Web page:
Washington Security Deposit Laws

In Washington, there aren’t any restrictions on what a landlord can charge a tenant to move in—except in Seattle.
Written by Melissa Harvey
Reviewed by Melanie Reiff
state does not place any restrictions on what a landlord can charge tenants. Security deposits are considered refundable, so you should get your deposit back within 21 days of your lease ending—but make sure you read all of the fine print before signing.
Security deposits can feel like a gamble—not only is it a significant upfront expense, but it feels like there’s no guarantee you’ll get it back. Additionally, security deposits vary from state to state and sometimes between cities, making it even harder to understand your rights as a tenant. 
Before you sign any rental agreement, you should brush up on your state’s security deposit laws. Renters and
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What is Washington law on security deposits? 

Outside of Seattle, there are no
state laws
restricting fees a landlord can charge a tenant upon lease signing. These fees can include a refundable security deposit and other non-refundable fees like carpet cleaning. 
Landlords are allowed to set up a payment plan for tenants who cannot pay all the fees upfront. Usually, landlords give tenants six months to pay the security deposit and other rental expenses. 

What is the maximum security deposit a landlord can charge in Washington? 

Washington's only hard and fast rule is that a landlord cannot charge any fee during a tenancy without a written lease outlining the cost and associated expectations. 
Before you sign a new lease with any landlord in Washington, read your rental agreement very carefully and look for any extra fees associated with moving in. If you disagree with any charges, don’t sign the lease and look for an apartment elsewhere.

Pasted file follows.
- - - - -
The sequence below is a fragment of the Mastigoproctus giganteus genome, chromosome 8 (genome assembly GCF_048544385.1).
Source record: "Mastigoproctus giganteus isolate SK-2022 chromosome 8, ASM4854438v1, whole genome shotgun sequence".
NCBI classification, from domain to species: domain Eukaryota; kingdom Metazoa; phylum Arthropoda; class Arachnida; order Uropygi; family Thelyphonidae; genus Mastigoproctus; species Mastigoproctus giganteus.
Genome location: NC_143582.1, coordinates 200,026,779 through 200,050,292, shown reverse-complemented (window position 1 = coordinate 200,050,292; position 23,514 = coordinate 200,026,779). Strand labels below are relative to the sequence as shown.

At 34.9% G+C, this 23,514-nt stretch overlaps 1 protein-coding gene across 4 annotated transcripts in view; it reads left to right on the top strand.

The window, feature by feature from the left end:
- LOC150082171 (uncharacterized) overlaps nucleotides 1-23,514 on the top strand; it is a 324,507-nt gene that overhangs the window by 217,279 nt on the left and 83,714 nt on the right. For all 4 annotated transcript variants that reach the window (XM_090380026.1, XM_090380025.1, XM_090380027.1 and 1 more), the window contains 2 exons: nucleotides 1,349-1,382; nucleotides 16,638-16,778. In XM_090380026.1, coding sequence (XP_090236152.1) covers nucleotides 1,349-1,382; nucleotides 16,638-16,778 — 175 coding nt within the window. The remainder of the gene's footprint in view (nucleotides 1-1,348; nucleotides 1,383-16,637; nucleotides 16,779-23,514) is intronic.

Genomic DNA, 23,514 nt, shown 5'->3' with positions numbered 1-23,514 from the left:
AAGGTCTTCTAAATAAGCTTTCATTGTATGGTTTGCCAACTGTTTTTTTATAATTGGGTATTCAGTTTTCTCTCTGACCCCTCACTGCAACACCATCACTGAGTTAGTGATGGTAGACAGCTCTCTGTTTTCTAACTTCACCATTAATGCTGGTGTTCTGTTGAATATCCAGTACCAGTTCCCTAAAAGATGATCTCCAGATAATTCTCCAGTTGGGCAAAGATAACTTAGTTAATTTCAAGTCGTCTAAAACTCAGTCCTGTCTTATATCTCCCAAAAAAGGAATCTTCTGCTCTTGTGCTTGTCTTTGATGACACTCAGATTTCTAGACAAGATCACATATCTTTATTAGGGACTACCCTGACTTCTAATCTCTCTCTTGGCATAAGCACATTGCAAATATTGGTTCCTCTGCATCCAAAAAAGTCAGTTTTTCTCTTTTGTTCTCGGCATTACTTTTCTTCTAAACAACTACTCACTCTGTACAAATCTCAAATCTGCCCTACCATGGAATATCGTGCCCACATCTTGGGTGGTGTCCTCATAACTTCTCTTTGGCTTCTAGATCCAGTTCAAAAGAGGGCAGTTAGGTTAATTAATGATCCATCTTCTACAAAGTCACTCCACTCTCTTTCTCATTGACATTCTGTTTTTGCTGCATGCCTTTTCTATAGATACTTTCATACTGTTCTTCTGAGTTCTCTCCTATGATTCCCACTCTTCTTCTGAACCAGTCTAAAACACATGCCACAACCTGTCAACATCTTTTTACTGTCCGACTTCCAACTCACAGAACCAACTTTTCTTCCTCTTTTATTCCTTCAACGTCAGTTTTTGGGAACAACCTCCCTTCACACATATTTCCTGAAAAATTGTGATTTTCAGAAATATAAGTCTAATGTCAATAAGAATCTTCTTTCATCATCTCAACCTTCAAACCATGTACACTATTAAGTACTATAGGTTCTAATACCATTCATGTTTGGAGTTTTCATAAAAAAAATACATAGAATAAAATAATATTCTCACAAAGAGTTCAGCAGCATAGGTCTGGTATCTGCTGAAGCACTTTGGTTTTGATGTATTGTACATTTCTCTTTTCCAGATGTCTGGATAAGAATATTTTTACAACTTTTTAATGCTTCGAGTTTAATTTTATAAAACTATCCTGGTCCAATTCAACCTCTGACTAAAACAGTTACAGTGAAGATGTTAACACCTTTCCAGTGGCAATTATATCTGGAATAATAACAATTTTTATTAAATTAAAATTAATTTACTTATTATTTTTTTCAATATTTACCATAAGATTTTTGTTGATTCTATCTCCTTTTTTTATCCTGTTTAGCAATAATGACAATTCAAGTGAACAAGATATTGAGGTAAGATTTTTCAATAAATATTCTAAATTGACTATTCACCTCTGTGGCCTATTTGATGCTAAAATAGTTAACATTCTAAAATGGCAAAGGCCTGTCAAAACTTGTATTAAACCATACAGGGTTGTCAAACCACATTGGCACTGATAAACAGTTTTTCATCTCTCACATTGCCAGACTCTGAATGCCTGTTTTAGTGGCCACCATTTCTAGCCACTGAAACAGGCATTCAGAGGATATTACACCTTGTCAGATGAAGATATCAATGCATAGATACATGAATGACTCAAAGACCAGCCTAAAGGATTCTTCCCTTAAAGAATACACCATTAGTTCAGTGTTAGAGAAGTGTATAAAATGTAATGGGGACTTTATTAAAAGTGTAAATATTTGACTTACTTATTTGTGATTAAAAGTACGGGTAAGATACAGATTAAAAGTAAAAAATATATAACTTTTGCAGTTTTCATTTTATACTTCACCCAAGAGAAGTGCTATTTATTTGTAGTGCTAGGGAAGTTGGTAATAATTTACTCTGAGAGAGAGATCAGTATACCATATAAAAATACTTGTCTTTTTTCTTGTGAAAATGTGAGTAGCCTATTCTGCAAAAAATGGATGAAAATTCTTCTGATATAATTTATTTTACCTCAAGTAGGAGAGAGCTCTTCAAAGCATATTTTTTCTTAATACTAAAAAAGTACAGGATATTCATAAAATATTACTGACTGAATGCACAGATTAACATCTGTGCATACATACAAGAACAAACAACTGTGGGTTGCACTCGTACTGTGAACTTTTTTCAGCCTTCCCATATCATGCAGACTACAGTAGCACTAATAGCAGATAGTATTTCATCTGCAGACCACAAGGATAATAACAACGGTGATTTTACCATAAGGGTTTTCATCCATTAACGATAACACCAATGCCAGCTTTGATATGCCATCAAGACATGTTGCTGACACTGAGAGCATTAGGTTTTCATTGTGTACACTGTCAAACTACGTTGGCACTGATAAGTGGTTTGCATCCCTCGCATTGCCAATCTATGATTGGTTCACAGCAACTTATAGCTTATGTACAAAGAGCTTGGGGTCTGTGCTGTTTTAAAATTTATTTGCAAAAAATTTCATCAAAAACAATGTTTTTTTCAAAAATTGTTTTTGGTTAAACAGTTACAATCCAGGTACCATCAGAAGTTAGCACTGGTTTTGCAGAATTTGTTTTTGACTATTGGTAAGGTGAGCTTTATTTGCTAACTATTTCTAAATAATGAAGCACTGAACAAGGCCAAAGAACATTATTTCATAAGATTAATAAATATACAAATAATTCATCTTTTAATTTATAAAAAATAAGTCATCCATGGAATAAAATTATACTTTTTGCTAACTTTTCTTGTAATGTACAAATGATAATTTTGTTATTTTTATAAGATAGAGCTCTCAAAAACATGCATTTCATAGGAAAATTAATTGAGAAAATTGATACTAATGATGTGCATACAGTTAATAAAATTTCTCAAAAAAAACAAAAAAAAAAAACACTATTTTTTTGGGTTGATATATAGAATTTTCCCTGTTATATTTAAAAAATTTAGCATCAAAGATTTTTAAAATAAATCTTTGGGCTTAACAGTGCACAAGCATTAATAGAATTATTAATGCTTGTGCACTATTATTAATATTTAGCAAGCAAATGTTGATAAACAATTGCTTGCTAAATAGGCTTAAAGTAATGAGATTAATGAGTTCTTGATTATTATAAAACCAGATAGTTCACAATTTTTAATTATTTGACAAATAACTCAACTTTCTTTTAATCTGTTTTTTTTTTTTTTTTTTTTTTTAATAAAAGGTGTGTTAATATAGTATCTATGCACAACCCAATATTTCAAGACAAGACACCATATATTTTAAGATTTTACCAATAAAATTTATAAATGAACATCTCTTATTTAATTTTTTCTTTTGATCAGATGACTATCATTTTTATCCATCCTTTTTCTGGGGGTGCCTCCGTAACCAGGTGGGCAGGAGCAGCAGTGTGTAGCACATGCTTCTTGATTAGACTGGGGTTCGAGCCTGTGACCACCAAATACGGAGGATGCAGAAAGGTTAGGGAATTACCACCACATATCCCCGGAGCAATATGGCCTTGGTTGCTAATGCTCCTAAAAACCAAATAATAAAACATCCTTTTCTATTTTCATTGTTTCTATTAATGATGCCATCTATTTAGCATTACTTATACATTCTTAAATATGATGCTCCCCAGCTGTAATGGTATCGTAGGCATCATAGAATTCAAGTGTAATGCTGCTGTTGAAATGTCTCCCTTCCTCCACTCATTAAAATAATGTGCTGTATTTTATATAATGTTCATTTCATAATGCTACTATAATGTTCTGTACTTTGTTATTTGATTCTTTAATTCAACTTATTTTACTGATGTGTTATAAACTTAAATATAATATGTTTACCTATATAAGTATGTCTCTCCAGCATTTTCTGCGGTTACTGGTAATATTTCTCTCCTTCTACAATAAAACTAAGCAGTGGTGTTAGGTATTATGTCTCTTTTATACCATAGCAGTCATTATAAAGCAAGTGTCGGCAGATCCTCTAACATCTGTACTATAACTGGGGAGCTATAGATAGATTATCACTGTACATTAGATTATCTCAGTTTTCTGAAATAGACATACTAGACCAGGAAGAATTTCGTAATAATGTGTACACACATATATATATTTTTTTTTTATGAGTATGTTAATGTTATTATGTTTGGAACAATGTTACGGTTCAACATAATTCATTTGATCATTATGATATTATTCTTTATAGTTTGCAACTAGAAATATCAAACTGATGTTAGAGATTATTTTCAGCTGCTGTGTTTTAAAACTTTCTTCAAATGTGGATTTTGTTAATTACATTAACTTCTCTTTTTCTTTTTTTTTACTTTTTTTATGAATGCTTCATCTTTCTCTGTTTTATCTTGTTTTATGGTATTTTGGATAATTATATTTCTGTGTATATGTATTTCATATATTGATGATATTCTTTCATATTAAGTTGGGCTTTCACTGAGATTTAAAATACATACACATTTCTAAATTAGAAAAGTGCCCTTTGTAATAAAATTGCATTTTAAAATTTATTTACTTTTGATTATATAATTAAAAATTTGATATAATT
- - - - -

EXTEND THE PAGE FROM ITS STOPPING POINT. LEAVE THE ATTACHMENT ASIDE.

, for example, a landlord cannot charge more than one month’s rent for a security deposit, and tenants are allowed to pay the security deposit and any other fees within six months of moving in. 

How long does a landlord have to return a security deposit in Washington? 

Your landlord has 21 days from when your rental agreement ends and you move out to refund your security deposit. 
To ensure you receive your security deposit, you should leave your new address with your landlord so that they can send it directly to you. 

What can a landlord withhold a security deposit for in Washington?

If your landlord withheld any of your deposit, they need to send you a written statement explaining how much they kept and why. 
Your landlord can’t charge you for everyday wear and tear in Washington, but they can charge for excessive damage. 
Here are some reasons a landlord can keep all or part of a security deposit:
  • Extensive cleaning beyond normal wear and tear
  • Damage to the unit beyond normal wear and tear
  • Redecoration
  • Missing items
  • Gardening
  • Rent arrears
  • Unpaid utilities
As a general rule, you should leave your apartment in the same condition as when you moved in. If you painted the kitchen walls in your unit bright orange when they were white, you could expect your landlord to keep some of your deposit to cover redecorating costs. 
Key Takeaway All Washington security deposits must be refundable, but your landlord can withhold all or part of the money if you fail to pay rent or cause avoidable damage. 

How to get your security deposit back in Washington 

Write a letter to your landlord if you haven’t received your security deposit back or feel that they kept too much. 
In your letter, ask for a refund and state why you disagree with any charges. Be sure to include your new address and a reasonable deadline for repayment
Keep copies of all of your communications with your landlord—including:
  • Your move-in checklist
  • Lease agreement
  • Deposit request
If your landlord ghosts you or refuses to return your funds, it may be worth taking them to small claims court. 
MORE: Everything you need to know about renters insurance with roommates

How to save money on car and renters insurance in Washington 

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Paying for rent with your deposit is a risky decision. If you move out and the landlord discovers excess damage, they can list the deposit as being used for repairs and seek collections against you for the rest of your rent. 
Most landlords prefer to keep the deposit to cover any damages to the unit and ask you to make a final rent payment.
Check your lease to see if carpet cleaning charges are listed. Unless otherwise specified in your lease, carpet cleaning is usually chalked up as normal wear and tear that you shouldn’t need to pay for.
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